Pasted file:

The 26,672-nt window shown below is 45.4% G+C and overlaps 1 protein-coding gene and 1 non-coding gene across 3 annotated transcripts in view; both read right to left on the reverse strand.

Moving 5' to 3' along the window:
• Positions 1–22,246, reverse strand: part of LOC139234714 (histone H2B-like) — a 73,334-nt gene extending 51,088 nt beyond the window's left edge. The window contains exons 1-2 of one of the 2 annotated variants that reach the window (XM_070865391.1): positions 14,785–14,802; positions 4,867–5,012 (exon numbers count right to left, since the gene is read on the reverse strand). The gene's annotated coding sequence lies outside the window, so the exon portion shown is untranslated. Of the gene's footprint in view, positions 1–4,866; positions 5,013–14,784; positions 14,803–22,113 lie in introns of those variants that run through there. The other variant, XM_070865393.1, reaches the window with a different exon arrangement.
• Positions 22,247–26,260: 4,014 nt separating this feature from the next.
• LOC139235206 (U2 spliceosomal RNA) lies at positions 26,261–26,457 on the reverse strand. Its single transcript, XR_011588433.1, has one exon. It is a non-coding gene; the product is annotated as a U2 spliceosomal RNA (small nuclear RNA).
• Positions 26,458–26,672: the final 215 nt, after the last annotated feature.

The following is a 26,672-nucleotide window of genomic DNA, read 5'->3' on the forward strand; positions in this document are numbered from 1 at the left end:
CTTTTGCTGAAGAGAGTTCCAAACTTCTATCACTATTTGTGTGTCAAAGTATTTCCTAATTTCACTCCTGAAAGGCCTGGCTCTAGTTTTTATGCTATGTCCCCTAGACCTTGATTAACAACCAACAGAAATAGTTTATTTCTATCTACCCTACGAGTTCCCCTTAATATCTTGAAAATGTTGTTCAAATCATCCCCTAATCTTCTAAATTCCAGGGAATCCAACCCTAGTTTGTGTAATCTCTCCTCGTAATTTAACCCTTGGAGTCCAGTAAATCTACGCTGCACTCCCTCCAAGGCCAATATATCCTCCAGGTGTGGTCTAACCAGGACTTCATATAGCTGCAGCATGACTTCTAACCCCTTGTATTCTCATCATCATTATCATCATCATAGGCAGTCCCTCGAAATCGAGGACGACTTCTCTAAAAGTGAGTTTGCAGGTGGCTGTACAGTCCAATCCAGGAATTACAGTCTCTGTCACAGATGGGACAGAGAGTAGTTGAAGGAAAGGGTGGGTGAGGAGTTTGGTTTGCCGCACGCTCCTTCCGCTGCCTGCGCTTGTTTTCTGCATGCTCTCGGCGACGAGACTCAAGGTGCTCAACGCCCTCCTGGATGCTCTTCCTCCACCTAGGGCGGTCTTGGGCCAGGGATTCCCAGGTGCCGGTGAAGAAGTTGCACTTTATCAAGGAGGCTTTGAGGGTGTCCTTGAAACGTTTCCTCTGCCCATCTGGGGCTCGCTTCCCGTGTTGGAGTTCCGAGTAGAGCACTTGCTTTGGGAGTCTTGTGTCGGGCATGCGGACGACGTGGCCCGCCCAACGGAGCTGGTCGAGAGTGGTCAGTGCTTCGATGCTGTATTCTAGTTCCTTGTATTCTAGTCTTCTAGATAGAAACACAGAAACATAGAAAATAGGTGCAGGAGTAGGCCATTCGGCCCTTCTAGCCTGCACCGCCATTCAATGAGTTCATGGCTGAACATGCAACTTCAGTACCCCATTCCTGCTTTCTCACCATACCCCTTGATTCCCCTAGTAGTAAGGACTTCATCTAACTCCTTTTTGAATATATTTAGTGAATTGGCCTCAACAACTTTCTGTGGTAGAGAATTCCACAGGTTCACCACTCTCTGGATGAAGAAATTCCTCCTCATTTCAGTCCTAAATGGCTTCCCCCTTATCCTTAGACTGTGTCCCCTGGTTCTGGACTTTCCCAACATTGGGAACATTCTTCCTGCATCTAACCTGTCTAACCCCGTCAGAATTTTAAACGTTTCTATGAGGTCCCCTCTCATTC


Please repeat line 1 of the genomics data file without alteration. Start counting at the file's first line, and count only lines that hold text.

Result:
The 26,672-nt window shown below is 45.4% G+C and overlaps 1 protein-coding gene and 1 non-coding gene across 3 annotated transcripts in view; both read right to left on the reverse strand.